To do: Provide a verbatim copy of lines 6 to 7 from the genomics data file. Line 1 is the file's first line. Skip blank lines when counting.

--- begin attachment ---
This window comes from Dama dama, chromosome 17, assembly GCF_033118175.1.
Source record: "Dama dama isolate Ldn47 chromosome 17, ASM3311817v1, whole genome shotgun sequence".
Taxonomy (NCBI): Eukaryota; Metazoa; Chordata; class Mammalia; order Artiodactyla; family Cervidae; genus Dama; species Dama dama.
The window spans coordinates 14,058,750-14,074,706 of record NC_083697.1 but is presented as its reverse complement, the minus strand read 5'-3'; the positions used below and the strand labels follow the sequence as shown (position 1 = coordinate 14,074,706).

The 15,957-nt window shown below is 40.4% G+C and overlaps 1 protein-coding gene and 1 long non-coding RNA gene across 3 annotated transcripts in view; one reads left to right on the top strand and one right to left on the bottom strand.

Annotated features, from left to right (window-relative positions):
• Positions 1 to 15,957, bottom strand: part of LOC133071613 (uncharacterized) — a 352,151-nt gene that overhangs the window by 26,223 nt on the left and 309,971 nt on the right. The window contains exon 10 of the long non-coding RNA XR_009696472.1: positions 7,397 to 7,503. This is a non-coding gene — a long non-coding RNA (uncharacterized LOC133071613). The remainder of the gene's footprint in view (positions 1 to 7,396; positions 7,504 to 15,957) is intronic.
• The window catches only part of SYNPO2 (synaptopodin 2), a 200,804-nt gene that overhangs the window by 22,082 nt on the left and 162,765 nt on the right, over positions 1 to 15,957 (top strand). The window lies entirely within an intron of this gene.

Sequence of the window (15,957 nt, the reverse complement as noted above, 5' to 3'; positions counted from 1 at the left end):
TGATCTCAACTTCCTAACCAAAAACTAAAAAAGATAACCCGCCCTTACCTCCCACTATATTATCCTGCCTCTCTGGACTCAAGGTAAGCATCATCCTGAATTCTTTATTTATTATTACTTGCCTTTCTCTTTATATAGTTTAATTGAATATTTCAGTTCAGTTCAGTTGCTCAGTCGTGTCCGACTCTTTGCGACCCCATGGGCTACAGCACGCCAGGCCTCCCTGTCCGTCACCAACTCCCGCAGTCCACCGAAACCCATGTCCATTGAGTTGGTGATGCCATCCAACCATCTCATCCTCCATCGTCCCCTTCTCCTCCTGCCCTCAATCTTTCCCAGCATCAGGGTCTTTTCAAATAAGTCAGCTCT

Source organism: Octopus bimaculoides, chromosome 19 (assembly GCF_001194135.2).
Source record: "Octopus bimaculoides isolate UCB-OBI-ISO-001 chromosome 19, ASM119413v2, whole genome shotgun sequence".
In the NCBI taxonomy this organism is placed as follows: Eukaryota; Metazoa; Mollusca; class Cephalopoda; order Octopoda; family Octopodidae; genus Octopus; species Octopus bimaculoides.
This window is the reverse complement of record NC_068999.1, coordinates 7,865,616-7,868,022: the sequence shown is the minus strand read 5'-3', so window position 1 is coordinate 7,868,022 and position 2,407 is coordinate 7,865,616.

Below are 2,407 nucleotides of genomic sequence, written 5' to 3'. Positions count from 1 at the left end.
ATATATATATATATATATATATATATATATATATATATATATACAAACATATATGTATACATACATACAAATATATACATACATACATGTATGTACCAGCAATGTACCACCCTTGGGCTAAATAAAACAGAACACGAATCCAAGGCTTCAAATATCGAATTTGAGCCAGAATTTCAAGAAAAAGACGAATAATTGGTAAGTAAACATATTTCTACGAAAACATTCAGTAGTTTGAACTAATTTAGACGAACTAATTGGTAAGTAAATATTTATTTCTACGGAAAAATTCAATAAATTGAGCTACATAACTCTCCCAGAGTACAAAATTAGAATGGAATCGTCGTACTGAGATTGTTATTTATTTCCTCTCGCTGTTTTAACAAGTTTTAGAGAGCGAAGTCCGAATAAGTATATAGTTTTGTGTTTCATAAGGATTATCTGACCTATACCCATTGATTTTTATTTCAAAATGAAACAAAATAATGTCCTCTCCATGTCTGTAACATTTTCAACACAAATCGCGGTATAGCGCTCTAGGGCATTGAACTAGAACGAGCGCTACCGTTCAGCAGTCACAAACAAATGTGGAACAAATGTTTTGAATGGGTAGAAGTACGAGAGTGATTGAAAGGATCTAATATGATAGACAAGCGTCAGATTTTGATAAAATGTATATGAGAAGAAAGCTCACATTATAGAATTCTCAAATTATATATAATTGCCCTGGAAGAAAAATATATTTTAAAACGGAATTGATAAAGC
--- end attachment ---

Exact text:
Annotated features, from left to right (window-relative positions):
• Positions 1 to 15,957, bottom strand: part of LOC133071613 (uncharacterized) — a 352,151-nt gene that overhangs the window by 26,223 nt on the left and 309,971 nt on the right. The window contains exon 10 of the long non-coding RNA XR_009696472.1: positions 7,397 to 7,503. This is a non-coding gene — a long non-coding RNA (uncharacterized LOC133071613). The remainder of the gene's footprint in view (positions 1 to 7,396; positions 7,504 to 15,957) is intronic.